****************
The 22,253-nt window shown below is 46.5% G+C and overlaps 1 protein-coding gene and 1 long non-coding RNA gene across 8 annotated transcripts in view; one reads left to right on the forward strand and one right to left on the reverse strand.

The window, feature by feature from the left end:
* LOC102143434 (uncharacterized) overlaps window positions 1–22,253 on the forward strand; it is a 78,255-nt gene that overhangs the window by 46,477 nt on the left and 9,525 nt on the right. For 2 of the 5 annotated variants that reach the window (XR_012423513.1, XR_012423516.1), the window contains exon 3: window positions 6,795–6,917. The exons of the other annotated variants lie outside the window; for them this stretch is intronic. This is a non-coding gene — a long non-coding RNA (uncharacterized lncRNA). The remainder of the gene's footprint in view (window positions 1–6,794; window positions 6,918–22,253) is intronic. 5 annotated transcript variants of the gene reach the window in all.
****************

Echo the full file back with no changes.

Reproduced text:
The 22,253-nt window shown below is 46.5% G+C and overlaps 1 protein-coding gene and 1 long non-coding RNA gene across 8 annotated transcripts in view; one reads left to right on the forward strand and one right to left on the reverse strand.

The window, feature by feature from the left end:
* LOC102143434 (uncharacterized) overlaps window positions 1–22,253 on the forward strand; it is a 78,255-nt gene that overhangs the window by 46,477 nt on the left and 9,525 nt on the right. For 2 of the 5 annotated variants that reach the window (XR_012423513.1, XR_012423516.1), the window contains exon 3: window positions 6,795–6,917. The exons of the other annotated variants lie outside the window; for them this stretch is intronic. This is a non-coding gene — a long non-coding RNA (uncharacterized lncRNA). The remainder of the gene's footprint in view (window positions 1–6,794; window positions 6,918–22,253) is intronic. 5 annotated transcript variants of the gene reach the window in all.